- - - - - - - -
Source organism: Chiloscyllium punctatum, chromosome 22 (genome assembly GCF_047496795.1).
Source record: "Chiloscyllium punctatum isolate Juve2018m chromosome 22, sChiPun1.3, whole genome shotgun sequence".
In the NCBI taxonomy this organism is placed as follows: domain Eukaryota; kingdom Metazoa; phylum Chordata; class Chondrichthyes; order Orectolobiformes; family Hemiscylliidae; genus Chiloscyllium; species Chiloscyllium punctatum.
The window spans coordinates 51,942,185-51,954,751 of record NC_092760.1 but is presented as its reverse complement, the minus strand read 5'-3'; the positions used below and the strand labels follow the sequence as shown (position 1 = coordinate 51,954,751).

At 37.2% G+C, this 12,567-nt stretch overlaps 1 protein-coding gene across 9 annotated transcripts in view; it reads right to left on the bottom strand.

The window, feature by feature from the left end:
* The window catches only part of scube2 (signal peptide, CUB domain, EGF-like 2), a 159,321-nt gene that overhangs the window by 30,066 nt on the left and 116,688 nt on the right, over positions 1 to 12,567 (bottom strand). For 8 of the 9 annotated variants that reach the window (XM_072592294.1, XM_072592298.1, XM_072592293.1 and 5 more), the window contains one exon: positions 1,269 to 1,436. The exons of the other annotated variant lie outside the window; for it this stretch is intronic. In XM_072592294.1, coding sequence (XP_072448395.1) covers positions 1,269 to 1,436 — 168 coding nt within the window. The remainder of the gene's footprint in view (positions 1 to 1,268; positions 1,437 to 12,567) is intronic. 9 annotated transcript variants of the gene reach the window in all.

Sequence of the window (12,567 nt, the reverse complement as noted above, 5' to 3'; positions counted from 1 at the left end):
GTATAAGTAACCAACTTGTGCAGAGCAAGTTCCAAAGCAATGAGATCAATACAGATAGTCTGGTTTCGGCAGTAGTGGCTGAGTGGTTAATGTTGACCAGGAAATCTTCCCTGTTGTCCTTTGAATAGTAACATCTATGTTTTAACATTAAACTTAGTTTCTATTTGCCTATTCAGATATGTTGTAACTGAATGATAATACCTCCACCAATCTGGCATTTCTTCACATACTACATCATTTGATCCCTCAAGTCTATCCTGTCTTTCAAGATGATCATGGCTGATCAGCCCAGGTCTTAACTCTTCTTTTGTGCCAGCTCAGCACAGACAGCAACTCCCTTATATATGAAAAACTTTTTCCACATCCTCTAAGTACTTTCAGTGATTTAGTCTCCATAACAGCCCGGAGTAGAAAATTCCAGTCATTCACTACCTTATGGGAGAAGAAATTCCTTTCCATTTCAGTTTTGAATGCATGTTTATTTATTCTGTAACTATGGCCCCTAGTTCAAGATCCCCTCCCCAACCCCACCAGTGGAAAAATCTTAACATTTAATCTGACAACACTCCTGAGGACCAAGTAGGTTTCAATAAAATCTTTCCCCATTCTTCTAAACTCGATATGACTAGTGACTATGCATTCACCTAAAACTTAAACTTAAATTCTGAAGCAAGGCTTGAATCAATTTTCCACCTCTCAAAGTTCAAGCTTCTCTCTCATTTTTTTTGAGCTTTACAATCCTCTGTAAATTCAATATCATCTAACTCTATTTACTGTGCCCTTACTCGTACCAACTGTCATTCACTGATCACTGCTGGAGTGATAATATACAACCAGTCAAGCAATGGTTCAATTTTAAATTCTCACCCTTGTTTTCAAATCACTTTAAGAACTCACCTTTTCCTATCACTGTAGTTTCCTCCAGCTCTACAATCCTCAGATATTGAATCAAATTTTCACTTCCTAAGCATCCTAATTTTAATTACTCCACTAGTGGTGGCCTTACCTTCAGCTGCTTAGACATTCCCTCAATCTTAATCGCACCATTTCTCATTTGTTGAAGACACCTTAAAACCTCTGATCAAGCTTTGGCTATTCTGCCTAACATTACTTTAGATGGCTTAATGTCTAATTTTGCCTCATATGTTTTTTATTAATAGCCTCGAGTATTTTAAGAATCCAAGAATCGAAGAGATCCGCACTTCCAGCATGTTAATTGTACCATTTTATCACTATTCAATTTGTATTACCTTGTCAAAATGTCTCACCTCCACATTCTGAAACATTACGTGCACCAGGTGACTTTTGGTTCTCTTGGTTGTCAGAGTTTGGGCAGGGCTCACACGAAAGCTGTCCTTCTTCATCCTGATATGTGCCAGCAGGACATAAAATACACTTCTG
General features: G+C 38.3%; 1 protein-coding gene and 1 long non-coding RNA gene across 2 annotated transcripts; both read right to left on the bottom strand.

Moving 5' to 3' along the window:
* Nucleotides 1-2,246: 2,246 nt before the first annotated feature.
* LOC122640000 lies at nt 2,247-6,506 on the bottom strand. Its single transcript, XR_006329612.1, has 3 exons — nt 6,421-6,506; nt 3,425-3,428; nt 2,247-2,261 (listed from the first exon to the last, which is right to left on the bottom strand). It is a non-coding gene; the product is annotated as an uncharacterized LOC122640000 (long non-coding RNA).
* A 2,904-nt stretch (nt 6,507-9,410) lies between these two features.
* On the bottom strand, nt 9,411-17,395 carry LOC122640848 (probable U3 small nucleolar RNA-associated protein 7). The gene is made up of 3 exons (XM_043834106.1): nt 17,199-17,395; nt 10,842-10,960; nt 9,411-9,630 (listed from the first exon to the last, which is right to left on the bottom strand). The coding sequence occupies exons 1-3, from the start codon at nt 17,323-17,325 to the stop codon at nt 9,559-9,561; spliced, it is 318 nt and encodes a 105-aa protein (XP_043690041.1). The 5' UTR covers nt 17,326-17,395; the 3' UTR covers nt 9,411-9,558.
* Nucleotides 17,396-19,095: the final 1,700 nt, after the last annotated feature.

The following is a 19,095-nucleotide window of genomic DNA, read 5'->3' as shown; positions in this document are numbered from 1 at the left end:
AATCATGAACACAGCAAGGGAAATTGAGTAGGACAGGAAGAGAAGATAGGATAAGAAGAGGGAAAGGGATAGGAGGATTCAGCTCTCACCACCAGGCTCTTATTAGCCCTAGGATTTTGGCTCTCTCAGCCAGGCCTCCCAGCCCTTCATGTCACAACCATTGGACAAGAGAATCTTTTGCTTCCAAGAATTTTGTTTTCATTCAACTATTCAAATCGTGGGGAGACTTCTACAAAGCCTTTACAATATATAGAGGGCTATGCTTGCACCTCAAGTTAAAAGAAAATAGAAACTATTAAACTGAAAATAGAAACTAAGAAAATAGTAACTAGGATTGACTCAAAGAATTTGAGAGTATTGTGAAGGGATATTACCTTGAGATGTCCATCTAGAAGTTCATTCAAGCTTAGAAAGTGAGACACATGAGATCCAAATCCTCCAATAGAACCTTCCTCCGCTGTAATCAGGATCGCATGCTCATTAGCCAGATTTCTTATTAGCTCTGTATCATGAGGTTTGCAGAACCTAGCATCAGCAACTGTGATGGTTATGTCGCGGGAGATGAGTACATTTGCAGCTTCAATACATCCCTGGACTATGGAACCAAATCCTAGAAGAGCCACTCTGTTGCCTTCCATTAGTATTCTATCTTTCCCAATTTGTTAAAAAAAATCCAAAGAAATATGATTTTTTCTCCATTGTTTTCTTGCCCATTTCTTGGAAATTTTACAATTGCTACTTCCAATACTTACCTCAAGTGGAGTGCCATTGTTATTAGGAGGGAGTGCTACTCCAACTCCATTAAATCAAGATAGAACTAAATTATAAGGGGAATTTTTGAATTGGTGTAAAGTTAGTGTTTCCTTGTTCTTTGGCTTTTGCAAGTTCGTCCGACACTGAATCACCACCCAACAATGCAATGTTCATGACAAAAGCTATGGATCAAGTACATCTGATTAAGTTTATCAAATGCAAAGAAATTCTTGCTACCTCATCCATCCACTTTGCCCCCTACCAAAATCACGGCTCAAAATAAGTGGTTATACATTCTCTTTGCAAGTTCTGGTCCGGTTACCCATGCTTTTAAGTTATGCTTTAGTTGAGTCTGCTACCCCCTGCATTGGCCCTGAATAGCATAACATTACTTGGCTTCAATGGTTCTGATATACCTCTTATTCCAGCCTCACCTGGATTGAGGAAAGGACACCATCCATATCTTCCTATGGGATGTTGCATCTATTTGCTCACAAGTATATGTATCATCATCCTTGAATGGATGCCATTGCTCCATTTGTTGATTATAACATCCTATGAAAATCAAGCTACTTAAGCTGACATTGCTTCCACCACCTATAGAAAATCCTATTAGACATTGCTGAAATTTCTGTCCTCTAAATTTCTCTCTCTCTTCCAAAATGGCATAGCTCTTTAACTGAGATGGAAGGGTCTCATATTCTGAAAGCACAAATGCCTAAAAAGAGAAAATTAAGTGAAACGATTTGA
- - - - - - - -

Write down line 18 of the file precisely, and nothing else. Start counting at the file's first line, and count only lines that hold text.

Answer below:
AATCATGAACACAGCAAGGGAAATTGAGTAGGACAGGAAGAGAAGATAGGATAAGAAGAGGGAAAGGGATAGGAGGATTCAGCTCTCACCACCAGGCTCTTATTAGCCCTAGGATTTTGGCTCTCTCAGCCAGGCCTCCCAGCCCTTCATGTCACAACCATTGGACAAGAGAATCTTTTGCTTCCAAGAATTTTGTTTTCATTCAACTATTCAAATCGTGGGGAGACTTCTACAAAGCCTTTACAATATATAGAGGGCTATGCTTGCACCTCAAGTTAAAAGAAAATAGAAACTATTAAACTGAAAATAGAAACTAAGAAAATAGTAACTAGGATTGACTCAAAGAATTTGAGAGTATTGTGAAGGGATATTACCTTGAGATGTCCATCTAGAAGTTCATTCAAGCTTAGAAAGTGAGACACATGAGATCCAAATCCTCCAATAGAACCTTCCTCCGCTGTAATCAGGATCGCATGCTCATTAGCCAGATTTCTTATTAGCTCTGTATCATGAGGTTTGCAGAACCTAGCATCAGCAACTGTGATGGTTATGTCGCGGGAGATGAGTACATTTGCAGCTTCAATACATCCCTGGACTATGGAACCAAATCCTAGAAGAGCCACTCTGTTGCCTTCCATTAGTATTCTATCTTTCCCAATTTGTTAAAAAAAATCCAAAGAAATATGATTTTTTCTCCATTGTTTTCTTGCCCATTTCTTGGAAATTTTACAATTGCTACTTCCAATACTTACCTCAAGTGGAGTGCCATTGTTATTAGGAGGGAGTGCTACTCCAACTCCATTAAATCAAGATAGAACTAAATTATAAGGGGAATTTTTGAATTGGTGTAAAGTTAGTGTTTCCTTGTTCTTTGGCTTTTGCAAGTTCGTCCGACACTGAATCACCACCCAACAATGCAATGTTCATGACAAAAGCTATGGATCAAGTACATCTGATTAAGTTTATCAAATGCAAAGAAATTCTTGCTACCTCATCCATCCACTTTGCCCCCTACCAAAATCACGGCTCAAAATAAGTGGTTATACATTCTCTTTGCAAGTTCTGGTCCGGTTACCCATGCTTTTAAGTTATGCTTTAGTTGAGTCTGCTACCCCCTGCATTGGCCCTGAATAGCATAACATTACTTGGCTTCAATGGTTCTGATATACCTCTTATTCCAGCCTCACCTGGATTGAGGAAAGGACACCATCCATATCTTCCTATGGGATGTTGCATCTATTTGCTCACAAGTATATGTATCATCATCCTTGAATGGATGCCATTGCTCCATTTGTTGATTATAACATCCTATGAAAATCAAGCTACTTAAGCTGACATTGCTTCCACCACCTATAGAAAATCCTATTAGACATTGCTGAAATTTCTGTCCTCTAAATTTCTCTCTCTCTTCCAAAATGGCATAGCTCTTTAACTGAGATGGAAGGGTCTCATATTCTGAAAGCACAAATGCCTAAAAAGAGAAAATTAAGTGAAACGATTTGA